Quentin Crisp-Naked Hope

To anyone familiar with Quentin Crisp this play will act as a refresher course and to anyone who is encountering him for the first time it will be refreshing. Based mainly on Crisp’s two semi autobiographies’ The Naked Civil Servant’ and ‘How To Become A Virgin’ in which John Hurt turned in quintessential performances of Crisp for the television adaptations-although arguably Crisp himself gave the ultimate performance but he had the advantage of performing the role since birth- it is against such benchmarks that Mark Farrely is up against and thankfully he actually manages to succeed, under the stark direction of Linda Marlowe.
The observations and witty ironies that Crisp was renowned for are all present, as are the loaded with significance and poignant with meaning delivery of his camped up voice and mannerisms. Split into two halves wherein he recollects his childhood in Surrey and wartime years in London the play then shifts to his twilight years in New York where he moved when he was seventy and became a celebrity and ‘senile delinquent’ on the television and radio circuit.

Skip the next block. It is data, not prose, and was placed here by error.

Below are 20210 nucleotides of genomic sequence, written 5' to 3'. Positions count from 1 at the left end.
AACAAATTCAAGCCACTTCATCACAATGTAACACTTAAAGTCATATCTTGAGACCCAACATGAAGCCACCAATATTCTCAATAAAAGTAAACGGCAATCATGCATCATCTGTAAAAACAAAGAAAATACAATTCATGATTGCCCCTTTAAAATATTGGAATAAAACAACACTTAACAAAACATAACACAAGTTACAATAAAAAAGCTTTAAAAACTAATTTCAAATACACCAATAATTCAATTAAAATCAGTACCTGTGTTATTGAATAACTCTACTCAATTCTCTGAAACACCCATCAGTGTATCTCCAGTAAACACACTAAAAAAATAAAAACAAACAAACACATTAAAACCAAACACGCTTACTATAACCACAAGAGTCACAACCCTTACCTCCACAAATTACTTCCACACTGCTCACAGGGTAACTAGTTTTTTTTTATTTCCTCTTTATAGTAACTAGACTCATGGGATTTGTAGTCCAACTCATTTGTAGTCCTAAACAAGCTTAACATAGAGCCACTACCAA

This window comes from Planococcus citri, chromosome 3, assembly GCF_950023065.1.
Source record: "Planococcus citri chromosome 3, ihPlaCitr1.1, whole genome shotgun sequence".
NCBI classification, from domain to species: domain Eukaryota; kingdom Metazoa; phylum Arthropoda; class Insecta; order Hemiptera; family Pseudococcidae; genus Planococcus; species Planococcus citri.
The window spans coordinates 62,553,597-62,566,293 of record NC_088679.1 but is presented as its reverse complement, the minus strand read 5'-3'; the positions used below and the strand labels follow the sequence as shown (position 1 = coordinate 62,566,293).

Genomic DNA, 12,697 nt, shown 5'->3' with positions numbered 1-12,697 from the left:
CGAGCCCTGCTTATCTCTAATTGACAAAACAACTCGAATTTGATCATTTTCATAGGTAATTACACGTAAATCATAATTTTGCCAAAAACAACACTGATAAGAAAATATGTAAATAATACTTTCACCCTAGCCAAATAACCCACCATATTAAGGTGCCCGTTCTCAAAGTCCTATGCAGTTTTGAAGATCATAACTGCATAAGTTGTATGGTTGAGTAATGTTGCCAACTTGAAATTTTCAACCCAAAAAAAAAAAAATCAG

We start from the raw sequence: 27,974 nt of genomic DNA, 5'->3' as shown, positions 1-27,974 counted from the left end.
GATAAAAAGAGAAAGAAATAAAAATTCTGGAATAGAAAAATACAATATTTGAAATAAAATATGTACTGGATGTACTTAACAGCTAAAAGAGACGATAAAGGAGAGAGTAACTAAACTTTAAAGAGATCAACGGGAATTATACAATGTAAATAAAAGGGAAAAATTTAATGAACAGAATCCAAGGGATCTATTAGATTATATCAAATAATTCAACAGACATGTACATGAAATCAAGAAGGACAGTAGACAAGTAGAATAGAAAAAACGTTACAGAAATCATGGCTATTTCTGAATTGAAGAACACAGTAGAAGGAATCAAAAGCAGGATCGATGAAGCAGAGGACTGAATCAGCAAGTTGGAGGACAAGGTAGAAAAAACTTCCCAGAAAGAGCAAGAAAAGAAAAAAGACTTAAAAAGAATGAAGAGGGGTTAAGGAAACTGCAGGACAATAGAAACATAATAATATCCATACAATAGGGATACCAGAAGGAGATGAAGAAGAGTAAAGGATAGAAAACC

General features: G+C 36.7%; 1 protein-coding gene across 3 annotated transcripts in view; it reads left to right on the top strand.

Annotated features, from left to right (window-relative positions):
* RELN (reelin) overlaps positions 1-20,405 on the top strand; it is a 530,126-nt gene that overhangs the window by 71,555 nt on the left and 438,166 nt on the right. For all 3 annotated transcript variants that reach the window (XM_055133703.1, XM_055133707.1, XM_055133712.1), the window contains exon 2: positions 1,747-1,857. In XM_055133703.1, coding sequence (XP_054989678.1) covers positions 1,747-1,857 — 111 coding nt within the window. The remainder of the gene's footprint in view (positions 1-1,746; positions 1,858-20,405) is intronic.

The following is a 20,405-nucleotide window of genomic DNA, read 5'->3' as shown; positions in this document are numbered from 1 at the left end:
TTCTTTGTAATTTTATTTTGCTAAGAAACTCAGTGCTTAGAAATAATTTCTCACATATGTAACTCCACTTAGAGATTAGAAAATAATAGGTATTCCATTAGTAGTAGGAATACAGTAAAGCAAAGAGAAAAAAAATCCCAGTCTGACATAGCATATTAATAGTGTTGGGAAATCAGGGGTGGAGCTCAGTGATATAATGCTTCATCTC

By this time he realised himself that he was becoming a parody of his former self and compares himself to Madonna who he claims also becomes more predictable the more she tries to shock.
Farrely gives a thoroughly convincing role as England’s stately homo capturing some of the isolation and insularity that lay at the heart of his character. Towards the end the heavy make up and coiffed hair start to resemble a parody of the Joker but this merely reflects the real life Crisp who became more and more of a grotesque towards the end of his life. An entertaining production which due to its subject matter never fails to deliver on witticisms but everything here conspires to make this a success.
Quentin Crisp- No Hope is on at the Gilded Balloon daily until August 25th at 3pm.

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